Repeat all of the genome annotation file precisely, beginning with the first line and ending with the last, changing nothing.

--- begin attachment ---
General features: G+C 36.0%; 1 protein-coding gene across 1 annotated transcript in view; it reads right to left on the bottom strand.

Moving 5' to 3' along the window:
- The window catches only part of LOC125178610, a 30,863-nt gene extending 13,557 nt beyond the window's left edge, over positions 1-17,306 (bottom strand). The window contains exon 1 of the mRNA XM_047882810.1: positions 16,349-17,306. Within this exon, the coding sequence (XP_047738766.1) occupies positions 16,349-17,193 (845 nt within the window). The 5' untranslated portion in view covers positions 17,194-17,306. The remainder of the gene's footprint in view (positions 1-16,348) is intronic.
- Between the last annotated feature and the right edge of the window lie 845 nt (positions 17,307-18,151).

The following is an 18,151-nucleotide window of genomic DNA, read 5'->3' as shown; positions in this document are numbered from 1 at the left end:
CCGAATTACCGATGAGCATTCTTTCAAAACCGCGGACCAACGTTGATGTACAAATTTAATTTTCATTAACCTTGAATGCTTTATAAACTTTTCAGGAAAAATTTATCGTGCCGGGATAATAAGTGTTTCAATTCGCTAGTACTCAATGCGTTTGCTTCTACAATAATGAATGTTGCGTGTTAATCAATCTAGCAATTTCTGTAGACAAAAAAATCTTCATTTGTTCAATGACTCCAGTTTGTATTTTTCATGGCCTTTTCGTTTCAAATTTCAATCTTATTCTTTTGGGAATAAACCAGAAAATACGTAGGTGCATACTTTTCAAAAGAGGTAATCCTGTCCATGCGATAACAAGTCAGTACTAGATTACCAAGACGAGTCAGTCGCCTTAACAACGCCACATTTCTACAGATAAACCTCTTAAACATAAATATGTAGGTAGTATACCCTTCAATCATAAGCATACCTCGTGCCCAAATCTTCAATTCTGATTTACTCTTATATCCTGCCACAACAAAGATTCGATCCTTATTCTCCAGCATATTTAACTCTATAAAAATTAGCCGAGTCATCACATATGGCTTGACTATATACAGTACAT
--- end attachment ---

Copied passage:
General features: G+C 36.0%; 1 protein-coding gene across 1 annotated transcript in view; it reads right to left on the bottom strand.

Moving 5' to 3' along the window:
- The window catches only part of LOC125178610, a 30,863-nt gene extending 13,557 nt beyond the window's left edge, over positions 1-17,306 (bottom strand). The window contains exon 1 of the mRNA XM_047882810.1: positions 16,349-17,306. Within this exon, the coding sequence (XP_047738766.1) occupies positions 16,349-17,193 (845 nt within the window). The 5' untranslated portion in view covers positions 17,194-17,306. The remainder of the gene's footprint in view (positions 1-16,348) is intronic.
- Between the last annotated feature and the right edge of the window lie 845 nt (positions 17,307-18,151).

The following is an 18,151-nucleotide window of genomic DNA, read 5'->3' as shown; positions in this document are numbered from 1 at the left end:
CCGAATTACCGATGAGCATTCTTTCAAAACCGCGGACCAACGTTGATGTACAAATTTAATTTTCATTAACCTTGAATGCTTTATAAACTTTTCAGGAAAAATTTATCGTGCCGGGATAATAAGTGTTTCAATTCGCTAGTACTCAATGCGTTTGCTTCTACAATAATGAATGTTGCGTGTTAATCAATCTAGCAATTTCTGTAGACAAAAAAATCTTCATTTGTTCAATGACTCCAGTTTGTATTTTTCATGGCCTTTTCGTTTCAAATTTCAATCTTATTCTTTTGGGAATAAACCAGAAAATACGTAGGTGCATACTTTTCAAAAGAGGTAATCCTGTCCATGCGATAACAAGTCAGTACTAGATTACCAAGACGAGTCAGTCGCCTTAACAACGCCACATTTCTACAGATAAACCTCTTAAACATAAATATGTAGGTAGTATACCCTTCAATCATAAGCATACCTCGTGCCCAAATCTTCAATTCTGATTTACTCTTATATCCTGCCACAACAAAGATTCGATCCTTATTCTCCAGCATATTTAACTCTATAAAAATTAGCCGAGTCATCACATATGGCTTGACTATATACAGTACAT